As you may or may not be aware, BoardSource recently launched a new online training program for nonprofit board members leading to The Certificate of Nonprofit Board Education. This six-part webinar series is designed to more or less match in both scope and content one of our flagship in-person trainings, Critical Components of Effective Governance. In short, upon completion of this webinar series or Critical Components, participants will possess the skills and governance knowledge needed to be an active and engaged board member starting on day one of their board service. But, this blog post is not about the certificate, it’s about the demand we’ve seen recently for training and what that means in the sector.
First though, let me brag a little bit. Since we began marketing the webinar certificate series in early February, we have had tremendous positive response. So much, in fact, that we sold out our first series and are well on our way to selling out series #2, which begins in June. While, not a quantifiable statistic, it feels to me like there has been more excitement from our members and clients around this certificate series than any other product launch we’ve had in my four years with BoardSource. But, it does beg the question, why? After all, BoardSource has been offering training for decades. Why the uptick in interest now?
In what seems at times like our never-tiring interest in comparing nonprofits to for-profit corporations, many of us have long assumed that professional development is a luxury that for-profits can afford and that nonprofits have to go without. Whether this reflects a loyalty to low overhead or a notion that nonprofits aren’t sophisticated enough to need true professional development is irrelevant, because, in my opinion, both are wrong.
Some people believe that the increased interest in professional development is tied to the IRS’s recent interest in oversight and governance, which is reflected in the redesigned 990. Others point to Sarbanes-Oxley legislation, and many believe that the interest that states such as Oregon and New Hampshire have shown in increasing scrutiny for nonprofits and ensuring that board members are educated on their roles is a driving factor. But, let’s be honest, we are approaching the 10-year anniversary of SOX, the redesigned 990 was introduced four years ago, and states tinkering with laws regarding nonprofits and their board members has become somewhat common place recently. So, are these really relevant driving factors?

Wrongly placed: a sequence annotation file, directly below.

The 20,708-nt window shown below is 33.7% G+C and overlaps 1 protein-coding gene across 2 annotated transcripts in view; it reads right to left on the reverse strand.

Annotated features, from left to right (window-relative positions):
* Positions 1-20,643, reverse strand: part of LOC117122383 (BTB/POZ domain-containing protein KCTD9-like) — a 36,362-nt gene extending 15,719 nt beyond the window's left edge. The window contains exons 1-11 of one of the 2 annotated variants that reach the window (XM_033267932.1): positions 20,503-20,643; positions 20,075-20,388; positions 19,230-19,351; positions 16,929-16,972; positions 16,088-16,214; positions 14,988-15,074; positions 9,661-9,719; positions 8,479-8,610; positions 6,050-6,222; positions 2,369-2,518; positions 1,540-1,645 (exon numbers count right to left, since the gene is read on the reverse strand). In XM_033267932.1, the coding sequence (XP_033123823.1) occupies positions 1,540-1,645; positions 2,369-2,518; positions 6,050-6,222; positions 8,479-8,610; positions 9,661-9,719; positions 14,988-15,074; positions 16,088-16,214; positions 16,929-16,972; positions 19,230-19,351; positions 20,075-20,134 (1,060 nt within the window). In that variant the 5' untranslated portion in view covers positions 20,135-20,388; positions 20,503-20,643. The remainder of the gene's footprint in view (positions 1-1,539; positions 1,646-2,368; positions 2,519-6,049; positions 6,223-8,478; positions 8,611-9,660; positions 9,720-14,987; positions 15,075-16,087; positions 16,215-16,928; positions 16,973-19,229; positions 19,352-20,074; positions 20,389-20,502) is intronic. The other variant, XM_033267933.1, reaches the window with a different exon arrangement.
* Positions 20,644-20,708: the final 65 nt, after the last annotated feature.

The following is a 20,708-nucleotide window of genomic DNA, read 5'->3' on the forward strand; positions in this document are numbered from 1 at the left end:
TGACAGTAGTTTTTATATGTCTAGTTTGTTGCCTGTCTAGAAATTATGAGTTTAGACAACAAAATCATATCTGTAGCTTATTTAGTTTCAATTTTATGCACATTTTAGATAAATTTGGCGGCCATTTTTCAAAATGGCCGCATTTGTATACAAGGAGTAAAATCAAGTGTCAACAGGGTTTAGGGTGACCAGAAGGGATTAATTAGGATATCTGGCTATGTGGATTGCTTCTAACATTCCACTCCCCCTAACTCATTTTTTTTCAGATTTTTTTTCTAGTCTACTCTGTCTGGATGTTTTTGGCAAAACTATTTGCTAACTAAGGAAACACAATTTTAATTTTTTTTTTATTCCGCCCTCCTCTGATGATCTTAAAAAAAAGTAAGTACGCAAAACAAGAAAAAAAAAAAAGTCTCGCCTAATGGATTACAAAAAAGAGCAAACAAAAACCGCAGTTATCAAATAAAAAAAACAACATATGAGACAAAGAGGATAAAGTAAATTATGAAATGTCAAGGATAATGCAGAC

Why is it that if nonprofit board members are demonstrating a desire to learn more, to grow, to be better stewards that there must be the fear of a “hammer” present? As we continue to emerge from one of the worst financial crises in 80 years and try to grow accustomed to the norm of unpredictability, we have learned a lot. And, one thing that board members and staff have communicated to BoardSource is that the status quo is no longer acceptable.
Legislation and warnings are well and good, but nothing gets our attention like a red balance sheet, seeing our peers and competitors close their doors, and the fear that those who depend on our organizations will have to go without. No one will ever argue that nonprofits haven’t, before now, cared immensely about fulfilling their missions, providing seamless service delivery, and ensuring that their organizations operate in an effective, efficient manner. But, I think recent events and the new normal we are growing accustomed to has taught us to value and get the most out of every resource at our disposal — and, unfortunately, our most valuable resource — our boards — have often been valued for only a fraction of their worth.
We can no longer afford to have disengaged board members who don’t understand their roles and responsibilities because they might be powerful in the community or great fundraisers. We’ve come to understand that the value of having a knowledgeable fiduciary at the table — someone who understands the financial and legal implications of real nonprofit board work — is immense. When we are able to combine these skills and abilities across a team of diverse, talented individuals to help chart a thoughtful, exciting, responsible course for the future of our organizations, we are truly creating the best nonprofit possible. When a bright, secure future is the carrot, who needs a stick?
Maybe I’m wrong (it’s happened occasionally in the past) about this, which is why I want to know what you think. Why are nonprofit boards seeking training?